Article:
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National Museum of the USAF prepares for Kettering Model Collection Return

  • Published
  • By Ty Greenlees

Visitors to The National Museum of the U.S. Air Force™ are often stunned and amazed by the size of the 350 aerospace vehicles throughout the four buildings on the museum grounds. From the WWI-era Caproni Ca.36 bomber (74-foot wingspan) to the largest bomber ever built - the Convair B-36J Peacemaker (230-foot wingspan), to the North American XB-70 Valkyrie mach-3 nuclear bomber (186 feet long), these huge flying machines fill the galleries.

However, what often goes unnoticed in the museum is a collection of aircraft nearly twice the number of the larger aircraft: The Eugene W. Kettering Model Aircraft Collection. This diverse collection of 624 models ranges in size from 4 inches to nearly 3 feet in length and includes both military and civilian aircraft from 10 countries. 

In 1930, Kettering joined General Motors as a research engineer and became a leading figure in the in the evolution of the modern diesel locomotive. After nearly 30 years with General Motors, Kettering retired and he and his wife, Virginia, devoted their energies to a wide range of philanthropic activities.

When the Air Force Museum Foundation was created in 1960 to fund the design and construction of a new Air Force Museum, Kettering continued his family's interest in aviation and became the Foundation's first chairman. He actively assisted in raising funds to construct the current location of the Air Force Museum, now the National Museum of the U.S. Air Force, which opened in 1971.

Kettering supported the museum in many other ways, including the long-term loan of the model airplanes from his personal collection in 1962. The models on display give visitors a sense of the technological growth of aviation at a glance.

The primary model exhibit has been on public display for several decades located in six large cases in the hallway connecting the second and third buildings across from the Berlin Airlift exhibit. Some of the models in this unique collection were built as early as the 1930s.

Through the years the models started to show signs of light damage and deterioration, and in 2022 a thorough assessment of their condition was completed. Following the assessment, the museum’s Collection Management Division recommended that the models be removed for conservation. 

According to museum Objects Conservator Jennifer Myers, “the models on exhibit were showing signs of light damage with fading and discoloration of the painted surfaces, especially where there was red paint.  The assessment found that many of the models showed signs of paint cracking or chipping.  This is due to the models being constructed primarily of wood.”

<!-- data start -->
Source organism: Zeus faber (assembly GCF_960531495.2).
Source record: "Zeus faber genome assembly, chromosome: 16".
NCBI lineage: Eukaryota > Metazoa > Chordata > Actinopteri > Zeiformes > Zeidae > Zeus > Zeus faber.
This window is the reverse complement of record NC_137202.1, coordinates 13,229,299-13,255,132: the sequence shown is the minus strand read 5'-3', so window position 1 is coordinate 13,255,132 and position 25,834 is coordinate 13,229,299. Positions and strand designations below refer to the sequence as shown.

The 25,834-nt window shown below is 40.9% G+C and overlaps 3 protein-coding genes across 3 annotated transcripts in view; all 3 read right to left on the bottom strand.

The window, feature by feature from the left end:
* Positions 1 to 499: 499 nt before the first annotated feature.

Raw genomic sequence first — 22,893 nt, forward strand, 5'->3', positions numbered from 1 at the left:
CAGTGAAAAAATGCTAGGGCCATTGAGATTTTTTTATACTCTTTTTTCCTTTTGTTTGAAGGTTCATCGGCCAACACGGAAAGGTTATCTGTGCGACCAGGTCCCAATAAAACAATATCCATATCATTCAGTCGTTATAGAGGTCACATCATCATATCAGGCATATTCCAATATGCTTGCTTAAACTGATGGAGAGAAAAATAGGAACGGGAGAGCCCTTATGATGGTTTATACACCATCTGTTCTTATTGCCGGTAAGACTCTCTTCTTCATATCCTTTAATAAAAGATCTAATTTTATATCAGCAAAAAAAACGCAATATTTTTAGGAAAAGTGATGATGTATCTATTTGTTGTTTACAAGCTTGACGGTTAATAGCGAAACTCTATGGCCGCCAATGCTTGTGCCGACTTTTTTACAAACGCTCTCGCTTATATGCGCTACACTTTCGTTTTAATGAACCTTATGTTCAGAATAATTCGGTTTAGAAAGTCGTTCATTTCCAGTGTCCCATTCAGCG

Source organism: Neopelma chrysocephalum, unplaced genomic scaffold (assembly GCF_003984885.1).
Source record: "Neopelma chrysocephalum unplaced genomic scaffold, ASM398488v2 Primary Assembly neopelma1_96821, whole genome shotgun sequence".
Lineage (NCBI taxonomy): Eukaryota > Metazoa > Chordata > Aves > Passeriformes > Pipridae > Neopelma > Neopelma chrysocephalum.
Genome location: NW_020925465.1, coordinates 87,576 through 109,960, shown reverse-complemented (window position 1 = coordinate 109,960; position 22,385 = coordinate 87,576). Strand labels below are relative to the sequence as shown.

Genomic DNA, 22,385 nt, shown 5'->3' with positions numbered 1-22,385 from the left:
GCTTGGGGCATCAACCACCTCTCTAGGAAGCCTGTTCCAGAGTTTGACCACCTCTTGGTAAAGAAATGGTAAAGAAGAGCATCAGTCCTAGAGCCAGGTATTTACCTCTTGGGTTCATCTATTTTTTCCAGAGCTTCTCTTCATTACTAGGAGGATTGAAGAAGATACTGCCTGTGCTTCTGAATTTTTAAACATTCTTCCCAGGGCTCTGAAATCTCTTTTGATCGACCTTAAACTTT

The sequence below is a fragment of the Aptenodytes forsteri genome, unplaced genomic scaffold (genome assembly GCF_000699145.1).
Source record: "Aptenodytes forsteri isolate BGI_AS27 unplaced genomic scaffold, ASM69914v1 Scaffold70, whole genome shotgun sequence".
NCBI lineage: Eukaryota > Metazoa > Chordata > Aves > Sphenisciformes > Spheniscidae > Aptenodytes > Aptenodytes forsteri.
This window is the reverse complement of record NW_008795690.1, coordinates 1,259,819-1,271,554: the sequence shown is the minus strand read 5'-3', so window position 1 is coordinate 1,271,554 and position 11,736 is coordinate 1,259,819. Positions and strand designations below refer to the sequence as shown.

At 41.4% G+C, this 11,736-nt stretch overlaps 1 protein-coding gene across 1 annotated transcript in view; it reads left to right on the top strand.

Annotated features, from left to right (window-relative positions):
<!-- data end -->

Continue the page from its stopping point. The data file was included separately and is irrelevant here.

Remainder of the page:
Historically, models were crafted out of wood which has inherent issues because it reacts to the environment. Modern model makers primarily use plastic or metal which are not as sensitive to environmental changes.

“A number of these models are extremely delicate,” Myers added.  It’s not unusual to see the adhesives used on these models breaking down over time, resulting in propellers starting to fall off and struts or wheels breaking off.  Little pieces of string used to create wheel spokes are now deteriorating.  Thin strips of metal used for struts are beginning to corrode.  Models with propeller discs are now turning yellow and warping from their original shape. 

Due to the sheer size of this collection, Collection Management Division personnel realized very quickly that they could not undertake treatment of the models in-house.  After researching many companies to complete the huge task of conserving this unique collection, the ICA conservation firm in Cleveland, Ohio was selected.

“However, before we could send this collection out for contract conservation, we had to identify all known hazards.  Due to the age of these models many of them are coated with lead paint,” Myers explained.

To confirm the lead tainted paint, Myers utilized an X-ray fluorescence scanner to read the lead levels.  Additionally, Radiation Safety Officer, Jeremy Gallogly, scanned all 624 models and determined that they contained no radioactive materials. This information was recorded and subsequently provided to the conservation contractor. 

“The good thing about going with a company like this is that they can handle the volume of artifacts in this collection. Their conservation staff spans the entire range of specialties required to treat all 624 models,” said Myers.  Due to the skills and experience of ICA, museum staff are confident they will do an admirable job of conserving this unique historical collection.

The Kettering Collection is a prime example of a model exhibit that really does exist as a complete collection. It is truly the total sum of its parts, displaying a sweeping history of aviation in miniature but grand in diversity type, shape, size and technology.

When the decision was made to conserve the models, museum leadership directed that a new display case be built in Kettering Hall to house the collection. The new case is no less grand as it stretches almost completely across the east wall of its namesake’s Hall and includes humidity control capabilities and lighting for better preservation of the models.

The Kettering model collection is expected to be fully installed in the new case in the spring/summer of 2025.

Continued care of these historic artifacts was made possible through generous support by the Air Force Museum Foundation*. (*Federal endorsement not implied)